17d         Make clear space for fighters in boxing contest (5,3)
BRING OUT – Make clear, in the sense of bring to light, is RING (the space where boxers or wrestlers fight) placed inside BOUT (boxing contest).

19d         Travelled at speed a loco is breaking in fast time (7)
RAMADAN – This is the time of year when Muslims have to fast during daylight hours (apparently they also have to refrain from smoking and sex!). It’s made up of RAN (travelled fast) with A (from the clue) and MAD inserted (breaking in). MAD = LOCO, in the sense of lunatic.

21d         Bands — they can be social or vicious (7)
CIRCLES – You can have both social circles and vicious circles.

22d         Cut over page in ostentatious publicity (6)
SPLASH – SLASH (cut) placed around (over) P(age) gives this ostentatious publicity, as in ‘making a splash’.

24d         Purpose in stunning finish for Japanese fighting (5)
KENDO – Kendo is a Japanese martial art and the word literally means ‘Way of the Sword’. It’s KO (knock out, a stunning end to boxing match) placed around END (purpose or aim).

If you can’t spot the link between the 4 down clues highlight the space between these curly brackets – {1d, 3d, 16d and 17d each contain the name of one of The Beatles}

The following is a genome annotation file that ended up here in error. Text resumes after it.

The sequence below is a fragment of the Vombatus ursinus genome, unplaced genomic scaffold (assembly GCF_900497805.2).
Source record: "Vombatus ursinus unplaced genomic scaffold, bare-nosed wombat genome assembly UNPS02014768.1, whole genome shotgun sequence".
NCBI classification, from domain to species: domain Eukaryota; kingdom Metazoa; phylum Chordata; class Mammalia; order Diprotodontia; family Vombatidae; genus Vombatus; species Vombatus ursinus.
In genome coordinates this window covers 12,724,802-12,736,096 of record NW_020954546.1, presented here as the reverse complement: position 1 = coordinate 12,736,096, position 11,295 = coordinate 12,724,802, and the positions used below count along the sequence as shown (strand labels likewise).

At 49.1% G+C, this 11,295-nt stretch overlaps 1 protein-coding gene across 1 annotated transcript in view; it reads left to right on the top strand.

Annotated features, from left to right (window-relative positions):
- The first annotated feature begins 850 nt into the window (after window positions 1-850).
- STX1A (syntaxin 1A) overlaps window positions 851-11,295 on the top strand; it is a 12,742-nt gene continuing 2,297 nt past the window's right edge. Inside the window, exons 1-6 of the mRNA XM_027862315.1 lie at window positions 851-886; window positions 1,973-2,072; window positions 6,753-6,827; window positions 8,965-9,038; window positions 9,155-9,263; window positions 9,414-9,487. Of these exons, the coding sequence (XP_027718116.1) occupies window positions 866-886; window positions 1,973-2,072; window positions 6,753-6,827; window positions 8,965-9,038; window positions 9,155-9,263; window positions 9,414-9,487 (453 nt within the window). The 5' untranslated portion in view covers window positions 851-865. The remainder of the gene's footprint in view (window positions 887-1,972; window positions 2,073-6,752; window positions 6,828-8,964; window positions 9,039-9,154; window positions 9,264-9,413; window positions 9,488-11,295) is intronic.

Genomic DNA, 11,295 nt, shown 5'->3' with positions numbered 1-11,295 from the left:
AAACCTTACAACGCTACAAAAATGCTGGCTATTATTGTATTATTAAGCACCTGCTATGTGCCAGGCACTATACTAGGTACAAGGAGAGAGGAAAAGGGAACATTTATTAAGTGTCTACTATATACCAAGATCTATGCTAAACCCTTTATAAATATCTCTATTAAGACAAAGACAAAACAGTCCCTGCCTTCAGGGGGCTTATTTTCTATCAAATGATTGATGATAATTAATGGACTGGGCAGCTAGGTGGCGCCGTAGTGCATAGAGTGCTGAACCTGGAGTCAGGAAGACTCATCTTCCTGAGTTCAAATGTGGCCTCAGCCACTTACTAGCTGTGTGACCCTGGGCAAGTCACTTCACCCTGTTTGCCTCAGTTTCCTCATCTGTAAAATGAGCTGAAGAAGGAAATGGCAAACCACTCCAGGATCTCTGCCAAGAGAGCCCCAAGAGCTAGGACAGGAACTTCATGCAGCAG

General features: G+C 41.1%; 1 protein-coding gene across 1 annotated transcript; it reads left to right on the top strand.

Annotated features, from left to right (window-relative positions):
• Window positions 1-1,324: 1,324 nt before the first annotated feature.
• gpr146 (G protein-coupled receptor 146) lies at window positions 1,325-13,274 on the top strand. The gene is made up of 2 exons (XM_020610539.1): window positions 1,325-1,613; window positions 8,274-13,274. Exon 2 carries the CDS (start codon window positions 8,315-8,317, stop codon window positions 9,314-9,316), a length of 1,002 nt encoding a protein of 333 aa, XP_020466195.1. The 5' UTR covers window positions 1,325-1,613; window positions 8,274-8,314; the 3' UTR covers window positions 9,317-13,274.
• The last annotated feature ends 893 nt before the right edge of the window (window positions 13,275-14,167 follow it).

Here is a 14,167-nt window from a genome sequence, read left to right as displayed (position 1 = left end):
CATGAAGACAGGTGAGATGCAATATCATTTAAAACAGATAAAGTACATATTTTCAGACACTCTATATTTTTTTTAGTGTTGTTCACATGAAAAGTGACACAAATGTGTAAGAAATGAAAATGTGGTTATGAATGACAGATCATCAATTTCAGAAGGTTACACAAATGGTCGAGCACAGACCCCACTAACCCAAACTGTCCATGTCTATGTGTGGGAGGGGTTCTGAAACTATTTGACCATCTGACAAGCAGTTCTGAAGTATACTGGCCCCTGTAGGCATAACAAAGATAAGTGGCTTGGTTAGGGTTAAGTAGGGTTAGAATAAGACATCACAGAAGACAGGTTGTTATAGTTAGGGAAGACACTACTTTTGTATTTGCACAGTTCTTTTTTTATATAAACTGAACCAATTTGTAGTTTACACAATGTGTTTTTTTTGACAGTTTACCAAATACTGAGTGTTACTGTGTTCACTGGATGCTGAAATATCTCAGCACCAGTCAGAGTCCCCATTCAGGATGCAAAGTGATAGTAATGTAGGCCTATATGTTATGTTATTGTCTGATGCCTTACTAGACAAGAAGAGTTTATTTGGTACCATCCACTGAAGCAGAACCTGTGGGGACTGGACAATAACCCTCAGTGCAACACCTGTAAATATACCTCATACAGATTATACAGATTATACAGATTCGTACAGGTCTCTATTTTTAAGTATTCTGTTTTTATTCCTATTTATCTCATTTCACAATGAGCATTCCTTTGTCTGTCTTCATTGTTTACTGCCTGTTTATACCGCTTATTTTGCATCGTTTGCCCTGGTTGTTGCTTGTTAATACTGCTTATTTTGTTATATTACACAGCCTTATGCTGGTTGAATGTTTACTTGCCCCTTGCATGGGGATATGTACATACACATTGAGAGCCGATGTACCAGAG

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5 Comments

  1. mary
    Posted September 9, 2011 at 4:04 pm | Permalink

    Hola pommers and thanks for the blog, my fav clue was the ‘vicious cirlce’ one and I was also one of those who miseed the fab four connection!

    • pommers
      Posted September 9, 2011 at 6:13 pm | Permalink

      Hi Mary
      I also liked the vicious circles but fav was 28a. Might have one of those tomorrow as I have visitors and we’ve been for a rather ‘liquid’ lunch and are out again tonight!
      Don’t think anyone noticed the ‘Fab Four’!

      • Franco
        Posted September 9, 2011 at 6:40 pm | Permalink

        Thanks for the review, Pommers! Nice boat, nice brunette!

        Some of us noticed the “Fab Four”, but only because Brian Greer aka Virgilius, gave us a little nudge:-

        “Nobody seems to have spotted the themette linking four down answers. I thought it was reasonably obvious. Obviously not!” (See ST2604 -hints)

        • pommers
          Posted September 9, 2011 at 6:57 pm | Permalink

          Yup, it was reading the comments before I wrote the review that pointed it out to me (oh, and an email from crypticsue)! Not sure what it was about as there’s nothing else in the puzzle to give a hint that it’s there. It would have worked better if one of the answers in the crossword was ‘Beatles’ or ‘FabFour’ etc.
          Actually I wasn’t all that keen on the boat – I’m a sail man!

  2. BigBoab
    Posted September 9, 2011 at 11:19 pm | Permalink

    Thanks to Virgilus and to Pommers for a nice crossword and an entertaining review.